In the present study, we tested the hypothesis that an increase in the exposure time of hDPCs to TEGDMA may differentially alter the gene expression profile of hDPCs. Thus, hDPCs and high-throughput DNA microarray analysis were used to test whether TEGDMA changed gene expression profiles after 1- and 7-day exposure periods.
| Materials and Methods|| |
This study was approved by the local Ethics Committee. Dental pulp tissues were obtained from the molars of healthy patients undergoing orthodontic treatments. Extracted molars were kept in phosphate-buffered saline solution (Biological Industries, Kibbutz Beit Haemek, Israel) containing 100 U/mL penicillin and 100 μg/mL streptomycin (Biological Industries) to eliminate bacterial contamination. After transferring to the laboratory, extracted molars were cut horizontally 1 mm below the cementoenamel junction. The pulp tissues were gently separated from the crown and root and placed in a 100-mm Petri dish More Details. Pulp tissues were cut into small pieces with a blade and cultured in Dulbecco's Modified Eagle's Medium (DMEM; Biological Industries) containing 10% fetal bovine serum (FBS; Biological Industries), 100 U/mL penicillin, and 100 μg/mL streptomycin (Biological Industries). Tissue cultures were maintained in a humidified atmosphere of 5% CO2 at 37°C. Cells from the fifth passage were used for subsequent experiments and cultured for 24 h before analysis.
The XTT assay was used to determine the noncytotoxic dose of TEGDMA. The XTT assay is useful for determining cellular proliferation and viability by spectrophotometric quantification. The assay is used to measure cell proliferation in response to growth factors, cytokines, and nutrients based on the conversion of the yellow tetrazolium salt 2,3-bis-(2-methoxy-4-nitro-5-sulfophenyl)-2H-tetrazolium-5-carboxanilide) to an orange formazan dye by metabolically active and viable cells. Cells (100 μL/well) were seeded into 96-well plates at 2 × 104 per well and incubated for 24 h in a humidified atmosphere of 5% CO2 at 37°C. Then, three groups were prepared: 0.3 mm TEGDMA, 1 mm TEGDMA, and 3 mm TEGDMA. TEGDMA was purchased from Sigma-Aldrich (Sigma Chemical Company, St. Louis, MO, USA). Untreated cell cultures were used as control. The cell cultures were exposed to serial dilutions of the test materials. After an incubation period of 7 days, 50 μL (0.3 mg/mL) of XTT labeling mixture (Cell Proliferation Kit II; Roche, Mannheim, Germany) was added to each well, followed by incubation for 4 h in a humidified atmosphere of 5% CO2 at 37°C. The absorbances of the metabolized media were measured at 450 nm using a microplate reader (ELX800BKT, Bio-Tek Instruments, USA). Cell viabilities of the test groups were calculated as a percentage of the control group. Each experimental group consisted of nine samples.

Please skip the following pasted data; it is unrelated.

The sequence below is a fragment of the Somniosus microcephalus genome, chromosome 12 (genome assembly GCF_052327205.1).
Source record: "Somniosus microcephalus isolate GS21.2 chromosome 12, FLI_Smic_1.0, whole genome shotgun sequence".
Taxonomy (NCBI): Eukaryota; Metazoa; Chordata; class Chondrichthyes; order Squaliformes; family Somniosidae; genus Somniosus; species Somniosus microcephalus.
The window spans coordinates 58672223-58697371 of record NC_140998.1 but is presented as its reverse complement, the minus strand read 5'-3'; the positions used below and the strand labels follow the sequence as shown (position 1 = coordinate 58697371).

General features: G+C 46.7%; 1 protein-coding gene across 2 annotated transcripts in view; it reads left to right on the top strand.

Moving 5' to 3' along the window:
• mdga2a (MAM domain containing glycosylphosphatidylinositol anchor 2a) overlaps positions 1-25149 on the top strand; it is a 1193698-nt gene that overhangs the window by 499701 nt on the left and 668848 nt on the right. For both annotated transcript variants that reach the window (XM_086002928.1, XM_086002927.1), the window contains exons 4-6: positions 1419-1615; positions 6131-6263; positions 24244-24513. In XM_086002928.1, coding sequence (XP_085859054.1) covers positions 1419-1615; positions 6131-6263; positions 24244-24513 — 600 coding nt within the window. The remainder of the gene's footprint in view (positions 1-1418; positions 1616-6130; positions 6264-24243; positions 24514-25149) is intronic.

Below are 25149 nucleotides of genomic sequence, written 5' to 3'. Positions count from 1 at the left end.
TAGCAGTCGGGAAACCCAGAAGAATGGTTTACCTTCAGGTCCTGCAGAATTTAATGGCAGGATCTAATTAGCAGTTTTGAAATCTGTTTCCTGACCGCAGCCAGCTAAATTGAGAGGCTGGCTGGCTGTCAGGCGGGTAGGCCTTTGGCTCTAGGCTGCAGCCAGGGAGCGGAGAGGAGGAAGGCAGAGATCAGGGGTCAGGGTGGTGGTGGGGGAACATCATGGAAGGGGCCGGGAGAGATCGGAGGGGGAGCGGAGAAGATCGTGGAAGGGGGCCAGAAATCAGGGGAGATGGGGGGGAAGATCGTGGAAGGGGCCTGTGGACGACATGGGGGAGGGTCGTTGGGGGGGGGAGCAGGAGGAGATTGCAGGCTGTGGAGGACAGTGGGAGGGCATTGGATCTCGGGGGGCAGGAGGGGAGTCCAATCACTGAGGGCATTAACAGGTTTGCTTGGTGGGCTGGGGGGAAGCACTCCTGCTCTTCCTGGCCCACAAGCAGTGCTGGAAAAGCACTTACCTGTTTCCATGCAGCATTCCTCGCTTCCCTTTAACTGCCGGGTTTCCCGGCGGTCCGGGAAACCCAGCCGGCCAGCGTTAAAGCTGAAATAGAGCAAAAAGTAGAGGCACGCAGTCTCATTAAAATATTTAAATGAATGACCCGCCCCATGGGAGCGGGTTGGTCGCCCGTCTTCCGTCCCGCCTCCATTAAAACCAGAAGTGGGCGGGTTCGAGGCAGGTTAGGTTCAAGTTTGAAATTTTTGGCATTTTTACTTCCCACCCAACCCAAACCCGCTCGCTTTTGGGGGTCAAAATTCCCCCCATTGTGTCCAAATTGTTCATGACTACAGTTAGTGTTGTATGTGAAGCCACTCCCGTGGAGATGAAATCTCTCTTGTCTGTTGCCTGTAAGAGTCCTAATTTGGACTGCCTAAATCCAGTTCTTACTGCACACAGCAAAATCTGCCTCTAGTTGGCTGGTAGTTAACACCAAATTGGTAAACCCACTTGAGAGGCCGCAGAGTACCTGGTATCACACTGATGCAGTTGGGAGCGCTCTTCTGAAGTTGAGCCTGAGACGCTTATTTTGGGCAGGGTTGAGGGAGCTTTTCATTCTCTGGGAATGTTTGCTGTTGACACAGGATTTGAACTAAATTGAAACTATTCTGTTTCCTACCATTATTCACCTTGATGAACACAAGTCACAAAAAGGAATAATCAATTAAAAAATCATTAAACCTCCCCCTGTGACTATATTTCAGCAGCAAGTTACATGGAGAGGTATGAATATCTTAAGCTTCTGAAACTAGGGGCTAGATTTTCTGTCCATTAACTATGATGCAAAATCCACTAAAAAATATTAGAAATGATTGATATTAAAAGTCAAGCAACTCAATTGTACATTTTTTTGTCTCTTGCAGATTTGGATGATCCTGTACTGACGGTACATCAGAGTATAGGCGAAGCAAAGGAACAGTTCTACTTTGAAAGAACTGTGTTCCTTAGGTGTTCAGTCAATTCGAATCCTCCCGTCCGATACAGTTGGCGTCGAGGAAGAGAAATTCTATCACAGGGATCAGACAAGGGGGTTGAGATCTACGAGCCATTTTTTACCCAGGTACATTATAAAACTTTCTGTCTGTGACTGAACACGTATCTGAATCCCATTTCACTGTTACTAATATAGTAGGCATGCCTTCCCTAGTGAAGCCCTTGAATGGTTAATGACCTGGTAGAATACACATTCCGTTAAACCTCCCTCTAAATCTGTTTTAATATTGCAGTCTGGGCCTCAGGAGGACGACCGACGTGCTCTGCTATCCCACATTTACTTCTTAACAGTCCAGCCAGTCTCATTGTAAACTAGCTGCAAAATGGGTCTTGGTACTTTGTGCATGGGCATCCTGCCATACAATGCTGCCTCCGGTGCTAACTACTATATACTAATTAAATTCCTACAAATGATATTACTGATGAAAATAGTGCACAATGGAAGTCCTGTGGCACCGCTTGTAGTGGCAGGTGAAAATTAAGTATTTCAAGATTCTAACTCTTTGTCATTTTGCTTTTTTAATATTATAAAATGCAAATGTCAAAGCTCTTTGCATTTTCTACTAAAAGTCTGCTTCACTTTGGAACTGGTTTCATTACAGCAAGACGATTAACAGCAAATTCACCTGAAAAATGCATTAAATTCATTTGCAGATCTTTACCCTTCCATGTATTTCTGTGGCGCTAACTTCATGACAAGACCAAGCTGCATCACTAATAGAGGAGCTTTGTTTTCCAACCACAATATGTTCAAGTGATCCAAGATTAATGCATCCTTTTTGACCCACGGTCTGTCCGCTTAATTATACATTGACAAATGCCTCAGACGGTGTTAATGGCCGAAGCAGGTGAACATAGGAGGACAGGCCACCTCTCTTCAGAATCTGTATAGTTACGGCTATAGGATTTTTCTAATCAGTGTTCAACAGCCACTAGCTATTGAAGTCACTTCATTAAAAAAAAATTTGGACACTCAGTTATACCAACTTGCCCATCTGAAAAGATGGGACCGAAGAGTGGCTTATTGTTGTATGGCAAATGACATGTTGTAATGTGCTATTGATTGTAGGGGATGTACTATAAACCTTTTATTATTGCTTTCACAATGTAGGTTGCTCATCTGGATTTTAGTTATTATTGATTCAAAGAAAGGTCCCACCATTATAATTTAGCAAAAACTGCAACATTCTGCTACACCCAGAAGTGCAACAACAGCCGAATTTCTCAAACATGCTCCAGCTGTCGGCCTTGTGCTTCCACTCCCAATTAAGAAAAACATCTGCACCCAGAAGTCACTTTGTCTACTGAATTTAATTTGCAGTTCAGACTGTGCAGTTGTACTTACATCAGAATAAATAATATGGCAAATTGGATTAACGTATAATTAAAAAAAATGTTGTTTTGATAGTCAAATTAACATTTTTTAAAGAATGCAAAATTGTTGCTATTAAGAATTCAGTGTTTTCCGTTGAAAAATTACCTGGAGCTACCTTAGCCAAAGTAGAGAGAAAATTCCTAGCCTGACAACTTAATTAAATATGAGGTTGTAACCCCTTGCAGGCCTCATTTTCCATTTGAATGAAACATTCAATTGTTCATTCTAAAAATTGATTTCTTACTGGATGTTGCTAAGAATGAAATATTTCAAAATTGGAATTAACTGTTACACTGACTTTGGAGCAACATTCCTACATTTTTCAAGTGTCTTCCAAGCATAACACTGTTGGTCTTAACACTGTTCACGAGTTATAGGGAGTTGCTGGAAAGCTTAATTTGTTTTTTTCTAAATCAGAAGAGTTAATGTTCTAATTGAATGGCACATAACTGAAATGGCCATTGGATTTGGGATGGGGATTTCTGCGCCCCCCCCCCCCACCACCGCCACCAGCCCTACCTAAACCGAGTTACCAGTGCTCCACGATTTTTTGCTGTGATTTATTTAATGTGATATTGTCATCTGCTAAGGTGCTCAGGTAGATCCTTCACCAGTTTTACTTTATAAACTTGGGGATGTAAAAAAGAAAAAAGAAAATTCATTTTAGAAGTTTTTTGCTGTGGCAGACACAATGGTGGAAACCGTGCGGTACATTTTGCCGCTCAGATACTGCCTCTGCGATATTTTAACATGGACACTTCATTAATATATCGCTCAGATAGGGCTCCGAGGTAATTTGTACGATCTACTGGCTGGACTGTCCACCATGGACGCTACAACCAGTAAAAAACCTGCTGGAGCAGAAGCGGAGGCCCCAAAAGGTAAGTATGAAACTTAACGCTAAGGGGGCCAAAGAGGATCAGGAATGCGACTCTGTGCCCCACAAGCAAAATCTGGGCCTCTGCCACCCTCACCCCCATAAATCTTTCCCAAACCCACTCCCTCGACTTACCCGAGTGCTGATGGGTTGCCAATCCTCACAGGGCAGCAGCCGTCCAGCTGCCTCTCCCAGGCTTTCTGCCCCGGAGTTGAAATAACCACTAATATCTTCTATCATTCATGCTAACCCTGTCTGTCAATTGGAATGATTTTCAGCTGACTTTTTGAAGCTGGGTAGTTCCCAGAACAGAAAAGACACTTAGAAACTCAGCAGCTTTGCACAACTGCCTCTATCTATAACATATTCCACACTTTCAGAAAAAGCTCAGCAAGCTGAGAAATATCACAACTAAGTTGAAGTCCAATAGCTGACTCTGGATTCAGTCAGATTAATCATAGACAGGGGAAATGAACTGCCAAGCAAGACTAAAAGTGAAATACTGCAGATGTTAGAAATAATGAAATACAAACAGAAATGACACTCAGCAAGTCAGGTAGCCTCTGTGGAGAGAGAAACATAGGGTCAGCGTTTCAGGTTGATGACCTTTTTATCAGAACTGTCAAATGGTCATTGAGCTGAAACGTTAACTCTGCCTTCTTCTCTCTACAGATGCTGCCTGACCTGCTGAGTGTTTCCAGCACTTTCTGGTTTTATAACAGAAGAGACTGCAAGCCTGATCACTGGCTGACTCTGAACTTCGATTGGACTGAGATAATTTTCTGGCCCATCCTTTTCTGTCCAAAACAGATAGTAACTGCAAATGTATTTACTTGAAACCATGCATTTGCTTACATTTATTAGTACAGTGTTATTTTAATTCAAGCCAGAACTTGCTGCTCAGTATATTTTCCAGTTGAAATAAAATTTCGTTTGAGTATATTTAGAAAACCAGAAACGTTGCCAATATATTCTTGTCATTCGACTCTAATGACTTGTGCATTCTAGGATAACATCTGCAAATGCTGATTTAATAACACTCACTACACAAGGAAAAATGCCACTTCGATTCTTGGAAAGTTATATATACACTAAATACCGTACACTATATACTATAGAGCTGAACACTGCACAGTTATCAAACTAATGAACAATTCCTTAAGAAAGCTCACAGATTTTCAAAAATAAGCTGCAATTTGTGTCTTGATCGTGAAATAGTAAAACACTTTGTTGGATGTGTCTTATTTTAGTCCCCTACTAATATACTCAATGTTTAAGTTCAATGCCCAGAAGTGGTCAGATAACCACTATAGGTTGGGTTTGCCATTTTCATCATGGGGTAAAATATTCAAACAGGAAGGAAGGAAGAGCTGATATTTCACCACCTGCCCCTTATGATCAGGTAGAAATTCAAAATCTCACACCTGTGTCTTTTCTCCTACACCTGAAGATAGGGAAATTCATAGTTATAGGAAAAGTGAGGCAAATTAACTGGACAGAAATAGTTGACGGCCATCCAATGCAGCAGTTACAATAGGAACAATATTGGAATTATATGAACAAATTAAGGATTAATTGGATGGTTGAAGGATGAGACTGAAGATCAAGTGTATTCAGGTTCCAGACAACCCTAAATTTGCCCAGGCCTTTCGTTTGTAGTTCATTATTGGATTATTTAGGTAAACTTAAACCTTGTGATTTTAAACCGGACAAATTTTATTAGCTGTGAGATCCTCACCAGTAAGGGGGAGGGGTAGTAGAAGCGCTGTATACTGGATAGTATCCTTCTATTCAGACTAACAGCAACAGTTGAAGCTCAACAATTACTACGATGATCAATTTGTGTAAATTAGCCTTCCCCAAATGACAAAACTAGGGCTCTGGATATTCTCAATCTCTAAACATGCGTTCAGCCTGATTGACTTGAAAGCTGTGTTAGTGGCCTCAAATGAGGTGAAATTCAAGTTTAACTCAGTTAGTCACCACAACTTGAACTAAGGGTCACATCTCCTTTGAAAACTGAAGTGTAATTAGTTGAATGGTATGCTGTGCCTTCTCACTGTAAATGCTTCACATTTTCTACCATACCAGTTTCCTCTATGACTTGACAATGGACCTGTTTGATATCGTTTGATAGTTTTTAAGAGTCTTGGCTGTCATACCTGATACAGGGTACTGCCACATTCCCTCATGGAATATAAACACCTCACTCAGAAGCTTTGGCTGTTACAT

The TEGDMA concentration to be used for microarray analysis was decided by determining where it exhibited significantly different (P< 0.05) but higher cell viability (>90%) after 7 days. Thus, 1 mm TEGDMA was selected as the experimental dosage. hDPCs were seeded into 12-well plates at 1 × 106 per well and incubated for 24 h in a humidified atmosphere of 5% CO2 at 37°C. Cells were pooled 1; 7 days after, 1 mm TEGDMA was applied. Cell pooling was conducted from 3 wells of each group. Wells without TEGDMA were also cultured for 1 and 7 days, and untreated hDPCs were used as controls. Each experimental group consisted of four samples.
Total RNA from hDPCs was extracted using the RNeasy Mini Kit (Qiagen, Valencia, CA) according to the manufacturer's instructions. RNA purity and integrity were quantified using a p360 Nanophotometer (Implen, Germany). The microarray analysis was performed using the GeneChip 3 IVT Express Kit (Affymetrix, USA). Briefly, total RNA was subjected to reverse transcription ( first-strand cDNA synthesis), converted into double-strand cDNA,in vitro transcription, purification, and fragmentation. The samples were hybridized onto the GeneChip PrimeView Human Gene Expression Array (Affymetrix), which covers more than 36,000 transcripts and variants. After hybridization for 16 h at 45°C, the arrays were washed and then scanned to obtain quantitative gene expression levels.
Data were analyzed using the Expression Console and Transcriptome Analysis Console/Partek Genomic Suite. Raw data were normalized by the robust multiarray average algorithm. Array data were filtered by detection P < 0.05. A comparative analysis between each sample was carried out using fold-change data. Biological, ontology-based analyses were conducted using the PANTHER database (http://www.pantherdb.org).
Quantitative real-time PCR (qRT-PCR) analysis